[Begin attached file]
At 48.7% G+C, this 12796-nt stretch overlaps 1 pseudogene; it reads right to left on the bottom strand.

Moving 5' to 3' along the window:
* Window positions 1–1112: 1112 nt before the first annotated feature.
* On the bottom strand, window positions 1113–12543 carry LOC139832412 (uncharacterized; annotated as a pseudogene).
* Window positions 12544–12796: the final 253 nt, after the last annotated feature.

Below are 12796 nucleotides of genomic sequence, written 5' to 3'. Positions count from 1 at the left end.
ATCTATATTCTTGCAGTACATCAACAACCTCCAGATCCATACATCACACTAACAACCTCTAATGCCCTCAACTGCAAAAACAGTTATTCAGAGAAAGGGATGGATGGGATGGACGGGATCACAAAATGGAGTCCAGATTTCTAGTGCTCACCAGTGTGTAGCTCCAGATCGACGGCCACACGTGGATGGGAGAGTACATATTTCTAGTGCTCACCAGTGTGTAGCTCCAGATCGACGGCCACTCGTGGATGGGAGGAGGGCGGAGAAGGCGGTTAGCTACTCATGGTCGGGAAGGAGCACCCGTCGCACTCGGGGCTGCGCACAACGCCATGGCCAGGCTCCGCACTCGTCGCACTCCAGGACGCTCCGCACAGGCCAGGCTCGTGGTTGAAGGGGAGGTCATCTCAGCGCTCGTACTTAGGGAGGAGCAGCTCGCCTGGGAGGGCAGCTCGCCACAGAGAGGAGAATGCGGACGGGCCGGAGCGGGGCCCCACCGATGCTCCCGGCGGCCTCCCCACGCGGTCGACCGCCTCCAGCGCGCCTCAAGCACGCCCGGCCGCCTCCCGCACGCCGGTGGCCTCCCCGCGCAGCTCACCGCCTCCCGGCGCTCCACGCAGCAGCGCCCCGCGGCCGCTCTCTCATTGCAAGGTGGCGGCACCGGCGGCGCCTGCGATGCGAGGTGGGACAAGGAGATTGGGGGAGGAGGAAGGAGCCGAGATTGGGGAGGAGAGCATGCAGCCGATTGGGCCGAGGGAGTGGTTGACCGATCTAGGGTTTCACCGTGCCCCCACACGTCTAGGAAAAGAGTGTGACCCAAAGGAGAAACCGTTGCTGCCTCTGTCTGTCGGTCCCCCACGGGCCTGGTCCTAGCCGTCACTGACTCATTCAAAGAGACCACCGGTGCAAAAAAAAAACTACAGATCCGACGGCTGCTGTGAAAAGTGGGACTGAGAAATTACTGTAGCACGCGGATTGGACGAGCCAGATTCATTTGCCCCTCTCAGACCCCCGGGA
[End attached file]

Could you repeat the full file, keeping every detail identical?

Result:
At 48.7% G+C, this 12796-nt stretch overlaps 1 pseudogene; it reads right to left on the bottom strand.

Moving 5' to 3' along the window:
* Window positions 1–1112: 1112 nt before the first annotated feature.
* On the bottom strand, window positions 1113–12543 carry LOC139832412 (uncharacterized; annotated as a pseudogene).
* Window positions 12544–12796: the final 253 nt, after the last annotated feature.

Below are 12796 nucleotides of genomic sequence, written 5' to 3'. Positions count from 1 at the left end.
ATCTATATTCTTGCAGTACATCAACAACCTCCAGATCCATACATCACACTAACAACCTCTAATGCCCTCAACTGCAAAAACAGTTATTCAGAGAAAGGGATGGATGGGATGGACGGGATCACAAAATGGAGTCCAGATTTCTAGTGCTCACCAGTGTGTAGCTCCAGATCGACGGCCACACGTGGATGGGAGAGTACATATTTCTAGTGCTCACCAGTGTGTAGCTCCAGATCGACGGCCACTCGTGGATGGGAGGAGGGCGGAGAAGGCGGTTAGCTACTCATGGTCGGGAAGGAGCACCCGTCGCACTCGGGGCTGCGCACAACGCCATGGCCAGGCTCCGCACTCGTCGCACTCCAGGACGCTCCGCACAGGCCAGGCTCGTGGTTGAAGGGGAGGTCATCTCAGCGCTCGTACTTAGGGAGGAGCAGCTCGCCTGGGAGGGCAGCTCGCCACAGAGAGGAGAATGCGGACGGGCCGGAGCGGGGCCCCACCGATGCTCCCGGCGGCCTCCCCACGCGGTCGACCGCCTCCAGCGCGCCTCAAGCACGCCCGGCCGCCTCCCGCACGCCGGTGGCCTCCCCGCGCAGCTCACCGCCTCCCGGCGCTCCACGCAGCAGCGCCCCGCGGCCGCTCTCTCATTGCAAGGTGGCGGCACCGGCGGCGCCTGCGATGCGAGGTGGGACAAGGAGATTGGGGGAGGAGGAAGGAGCCGAGATTGGGGAGGAGAGCATGCAGCCGATTGGGCCGAGGGAGTGGTTGACCGATCTAGGGTTTCACCGTGCCCCCACACGTCTAGGAAAAGAGTGTGACCCAAAGGAGAAACCGTTGCTGCCTCTGTCTGTCGGTCCCCCACGGGCCTGGTCCTAGCCGTCACTGACTCATTCAAAGAGACCACCGGTGCAAAAAAAAAACTACAGATCCGACGGCTGCTGTGAAAAGTGGGACTGAGAAATTACTGTAGCACGCGGATTGGACGAGCCAGATTCATTTGCCCCTCTCAGACCCCCGGGA